Hoop stress

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The ring tension is an additional chemical binding energy that is stored in a ring-shaped molecule (e.g. cyclobutane ) made up of several atoms or has to be used beforehand for its ring closure. In most cases, the smaller the ring, the larger it is. They are caused by various stereochemical effects, especially the angular stress .



The graph shows the percentage yield as a function of the number of ring members for the Thorpe-Ziegler reaction and the Dieckmann condensation . The drop for rings with 9 to 13 links can be clearly seen. This decrease cannot be found in the acyloin condensation , since this is a radical reaction .

For alicyclic compounds , three and four-membered rings are very strained, since the strain-free tetrahedral angle of 109.5 ° is not achieved. Cyclopropane , which is flat due to its triangular structure, deviates the furthest from it with bond angles of 60 ° and therefore has the greatest ring tension.

Five-membered and six-membered rings (e.g .: cyclopentane , cyclohexane  - cycloalkanes ) show little to no ring tension. The tetrahedron angle is maintained, which - as in the chain-like aliphatic compounds - leads to a conformation with a non-planar molecular structure. In terms of energy, they are therefore more favorable and arise preferentially (for example, the cyclic hemiacetal formation of carbohydrates ).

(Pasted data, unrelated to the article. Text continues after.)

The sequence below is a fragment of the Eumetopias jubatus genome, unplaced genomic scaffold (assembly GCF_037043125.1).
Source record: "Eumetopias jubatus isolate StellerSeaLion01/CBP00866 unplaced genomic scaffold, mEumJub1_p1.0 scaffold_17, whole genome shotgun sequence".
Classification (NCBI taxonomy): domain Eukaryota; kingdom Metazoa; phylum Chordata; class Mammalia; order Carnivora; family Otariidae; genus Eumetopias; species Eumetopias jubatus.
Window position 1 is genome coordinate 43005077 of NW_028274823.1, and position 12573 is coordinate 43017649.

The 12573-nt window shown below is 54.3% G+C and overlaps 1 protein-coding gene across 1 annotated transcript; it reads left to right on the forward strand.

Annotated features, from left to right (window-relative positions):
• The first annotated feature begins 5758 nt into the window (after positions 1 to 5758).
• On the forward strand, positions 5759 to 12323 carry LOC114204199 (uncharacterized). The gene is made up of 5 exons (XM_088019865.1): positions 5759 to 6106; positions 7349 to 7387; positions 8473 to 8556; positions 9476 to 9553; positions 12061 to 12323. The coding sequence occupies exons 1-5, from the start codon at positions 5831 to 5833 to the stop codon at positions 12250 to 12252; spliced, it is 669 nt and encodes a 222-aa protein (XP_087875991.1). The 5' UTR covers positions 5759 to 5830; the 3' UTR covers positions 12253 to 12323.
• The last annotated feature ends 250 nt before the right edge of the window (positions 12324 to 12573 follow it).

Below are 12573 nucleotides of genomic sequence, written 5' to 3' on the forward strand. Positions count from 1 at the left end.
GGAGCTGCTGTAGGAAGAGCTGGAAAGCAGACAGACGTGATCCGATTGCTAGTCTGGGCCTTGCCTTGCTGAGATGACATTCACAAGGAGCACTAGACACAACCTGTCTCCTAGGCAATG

In medium-sized rings with eight to twelve carbon atoms , ring tension occurs again; by conformation there is a repulsion of hydrogen atoms . Large rings only have significantly lower ring stresses.

Ring strains in alicyclic compounds are referred to as Baeyer strain .

The opposite repulsion of substituents in the 1,5-position in cyclohexanes, n- pentane, etc., can lead to what is known as Newman stress , depending on whether they are in the equatorial or axial position .


Epoxides have very large hoop stresses due to their three-membered ring.


Molecules with a high ring tension such as epoxides are energetically very unfavorable. They are therefore unstable, the ring opens very easily with a strongly exothermic (heat-producing) reaction.

On the other hand, molecules with low ring tensions are energetically more favorable, so they are formed preferentially. In the case of aromatic ring molecules, such as benzene , the ring energies are negligible in relation to the mesomeric energy .

See also


Web links

Individual evidence

  1. Peptides and Proteins, page 10 (PDF; 2.8 MB) online-media.uni-marburg.de. Archived from the original on July 20, 2007. Info: The archive link was inserted automatically and has not yet been checked. Please check the original and archive link according to the instructions and then remove this notice. Retrieved April 23, 2009.  @1@ 2Template: Webachiv / IABot / online-media.uni-marburg.de